But how do you get people to engage with content regularly enough to form habits around leadership development? According to Clear’s Laws of Behavior Change, there are several steps.
1. Make it obvious.
For LAPL, Lamba deployed a leadership coaching application accessible via smartphone, tablet or desktop. The library’s employees would see the app on their home screens frequently, or get behavioral “nudges” reminding them to engage with the content (e.g., micro-learning videos, book summaries, webinars, podcasts, job aids). Implementation of the app was also connected to a broader, highly visible, effort to establish and practice organization-wide leadership values. Whatever content medium you choose, make sure it’s conspicuous, and consider creating nudges for employees to engage.
2. Make it attractive.
Instead of a one-size-fits-all approach, LAPL gave its managers the ability to choose the training modules that sparked their interest. People are much more motivated to learn when the topic at hand is something they want to learn about, so consider giving employees some optionality to make the program more custom and personalized.
3. Make it easy.
With LAPL’s leadership coaching application being one tap away, library employees could access it at any time, from anywhere, with reminders and content being delivered directly to their inboxes. Make sure the program you choose has a simple sign-up process and is easy to use. The more hoops employees have to jump through and the longer it takes to get to the “meat,” the less likely they’ll be to engage on a regular basis.
4. Make it satisfying.
There are few things more satisfying than observing your own growth, and LAPL’s employees got to experience this firsthand. Lamba noted an instance where, before going into a feedback conversation with a direct report, a manager searched for an actionable piece of content with tips on giving constructive feedback. Then she actually applied what she learned in the meeting and walked away feeling pleased about how the conversation went.
“Before I reviewed the feedback module, I was worried about how my employee would react. This made me hesitant to bring it up,” said Jane Dobija, an LAPL branch manager. “The framework helped me set a clear goal for the conversation, and made me feel more confident about my approach. Ultimately, my employee was able to process the feedback and make the adjustments needed.”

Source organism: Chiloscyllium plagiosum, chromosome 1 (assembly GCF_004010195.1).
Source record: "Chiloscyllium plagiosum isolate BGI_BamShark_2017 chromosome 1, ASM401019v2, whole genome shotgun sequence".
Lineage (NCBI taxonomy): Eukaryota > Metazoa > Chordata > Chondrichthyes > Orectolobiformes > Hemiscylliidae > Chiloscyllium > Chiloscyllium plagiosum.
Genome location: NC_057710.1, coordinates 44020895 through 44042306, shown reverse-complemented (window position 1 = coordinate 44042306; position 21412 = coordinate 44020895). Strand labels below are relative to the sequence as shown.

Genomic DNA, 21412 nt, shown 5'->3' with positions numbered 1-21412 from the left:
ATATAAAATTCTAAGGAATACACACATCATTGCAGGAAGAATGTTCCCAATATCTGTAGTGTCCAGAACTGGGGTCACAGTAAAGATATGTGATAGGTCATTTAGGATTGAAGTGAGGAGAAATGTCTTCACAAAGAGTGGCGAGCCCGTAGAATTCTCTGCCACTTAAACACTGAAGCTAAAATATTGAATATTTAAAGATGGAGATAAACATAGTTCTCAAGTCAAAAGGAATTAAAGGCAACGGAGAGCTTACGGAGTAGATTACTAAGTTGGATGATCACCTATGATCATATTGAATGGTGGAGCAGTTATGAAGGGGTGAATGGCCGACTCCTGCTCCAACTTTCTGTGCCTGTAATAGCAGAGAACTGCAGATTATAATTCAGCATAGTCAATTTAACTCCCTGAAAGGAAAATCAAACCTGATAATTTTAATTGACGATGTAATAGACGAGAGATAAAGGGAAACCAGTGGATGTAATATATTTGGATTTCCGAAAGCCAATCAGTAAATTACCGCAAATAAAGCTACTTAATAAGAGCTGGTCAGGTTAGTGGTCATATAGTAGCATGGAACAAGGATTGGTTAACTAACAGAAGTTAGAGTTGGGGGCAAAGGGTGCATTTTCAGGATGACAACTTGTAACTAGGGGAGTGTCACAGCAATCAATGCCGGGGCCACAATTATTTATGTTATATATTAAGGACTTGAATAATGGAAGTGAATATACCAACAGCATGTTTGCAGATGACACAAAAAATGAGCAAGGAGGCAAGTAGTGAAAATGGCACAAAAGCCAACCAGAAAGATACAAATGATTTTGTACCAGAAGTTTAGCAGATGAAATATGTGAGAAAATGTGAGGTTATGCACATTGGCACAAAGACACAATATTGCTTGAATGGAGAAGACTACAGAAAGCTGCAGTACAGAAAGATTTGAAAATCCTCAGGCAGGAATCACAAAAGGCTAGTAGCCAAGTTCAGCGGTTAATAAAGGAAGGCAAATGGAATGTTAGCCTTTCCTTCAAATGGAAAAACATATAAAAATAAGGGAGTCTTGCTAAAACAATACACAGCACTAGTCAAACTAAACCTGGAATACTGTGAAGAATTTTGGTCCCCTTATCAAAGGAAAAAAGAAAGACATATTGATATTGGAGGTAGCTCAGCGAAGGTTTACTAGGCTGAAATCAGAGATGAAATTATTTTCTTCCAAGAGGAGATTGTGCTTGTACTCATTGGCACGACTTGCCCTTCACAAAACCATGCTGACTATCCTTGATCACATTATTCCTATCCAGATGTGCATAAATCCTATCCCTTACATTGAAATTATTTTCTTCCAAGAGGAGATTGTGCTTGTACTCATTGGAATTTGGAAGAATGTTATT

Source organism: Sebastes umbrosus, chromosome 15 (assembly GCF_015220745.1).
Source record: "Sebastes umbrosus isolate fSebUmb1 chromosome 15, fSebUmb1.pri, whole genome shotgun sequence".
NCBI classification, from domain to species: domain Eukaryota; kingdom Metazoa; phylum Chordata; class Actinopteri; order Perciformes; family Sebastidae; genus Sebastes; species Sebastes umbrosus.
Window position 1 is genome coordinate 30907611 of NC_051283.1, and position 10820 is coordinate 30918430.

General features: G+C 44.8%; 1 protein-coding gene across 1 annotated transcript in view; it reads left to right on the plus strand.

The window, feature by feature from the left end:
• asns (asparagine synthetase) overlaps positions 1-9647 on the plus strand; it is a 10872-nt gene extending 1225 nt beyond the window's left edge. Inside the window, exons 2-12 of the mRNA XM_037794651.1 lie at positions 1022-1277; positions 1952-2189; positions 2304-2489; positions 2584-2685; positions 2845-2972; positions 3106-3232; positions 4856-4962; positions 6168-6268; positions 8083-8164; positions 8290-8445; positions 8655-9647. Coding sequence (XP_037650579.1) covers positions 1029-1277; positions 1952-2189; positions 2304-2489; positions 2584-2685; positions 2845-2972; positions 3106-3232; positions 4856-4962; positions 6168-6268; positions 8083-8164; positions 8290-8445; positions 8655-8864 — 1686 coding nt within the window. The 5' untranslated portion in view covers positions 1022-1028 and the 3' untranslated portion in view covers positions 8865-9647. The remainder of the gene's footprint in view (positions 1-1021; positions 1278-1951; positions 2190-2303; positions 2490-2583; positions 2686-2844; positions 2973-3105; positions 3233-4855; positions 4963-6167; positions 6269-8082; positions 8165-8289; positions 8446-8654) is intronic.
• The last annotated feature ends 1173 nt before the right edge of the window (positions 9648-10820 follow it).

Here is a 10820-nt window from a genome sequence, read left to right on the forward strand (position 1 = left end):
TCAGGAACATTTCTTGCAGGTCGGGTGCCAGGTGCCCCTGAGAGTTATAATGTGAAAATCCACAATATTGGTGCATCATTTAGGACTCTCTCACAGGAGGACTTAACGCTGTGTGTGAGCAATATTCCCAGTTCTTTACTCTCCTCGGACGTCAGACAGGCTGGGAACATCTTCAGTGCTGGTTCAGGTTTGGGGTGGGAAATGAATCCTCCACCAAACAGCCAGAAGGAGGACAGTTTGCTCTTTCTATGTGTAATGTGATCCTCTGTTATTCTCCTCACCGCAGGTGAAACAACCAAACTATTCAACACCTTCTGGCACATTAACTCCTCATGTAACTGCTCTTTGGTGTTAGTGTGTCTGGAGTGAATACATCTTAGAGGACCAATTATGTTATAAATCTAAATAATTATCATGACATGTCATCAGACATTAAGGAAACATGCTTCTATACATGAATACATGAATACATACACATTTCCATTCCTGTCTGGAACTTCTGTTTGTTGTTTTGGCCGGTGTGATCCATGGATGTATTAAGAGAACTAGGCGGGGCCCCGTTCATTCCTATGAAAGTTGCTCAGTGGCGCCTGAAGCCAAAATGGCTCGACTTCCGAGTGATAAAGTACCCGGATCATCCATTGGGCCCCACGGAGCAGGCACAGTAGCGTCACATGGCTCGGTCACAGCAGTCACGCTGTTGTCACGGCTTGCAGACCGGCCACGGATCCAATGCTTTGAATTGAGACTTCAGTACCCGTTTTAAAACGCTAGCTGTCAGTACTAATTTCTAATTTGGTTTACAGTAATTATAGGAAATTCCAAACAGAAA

While Clear’s Laws of Behavior Change technically end there, I’d venture to add a fifth step when it comes to habit-driven learning: Make it about community.
“There’s a sense of camaraderie that comes with this method of learning, especially when aiming to fulfill the library’s mission for the public.” said Lamba. “It feels like something we’re all doing together, as opposed to something that a few people are doing or that individuals are doing alone. I don’t think the community aspect would be as strong with other leadership development formats.”
A few of LAPL’s managers have even decided to start a monthly discussion group with others in their department so they could exchange their experiences and learnings with each other, which generates more positive reinforcement of what they are practicing.
Encourage employees to have conversations about what they’re learning and ask questions. It’s inspiring to watch a group of people learning and growing together. You’ll be amazed at how a community of people committed to long-term learning will energize your culture.
Kevin Kruse is the CEO of LEADx, a platform that turns leadership training into leadership habits. Kevin is also a New York Times bestselling author of Great Leaders Have No Rules, 15 Secrets Successful People Know About Time Management, and Employee Engagement 2.0.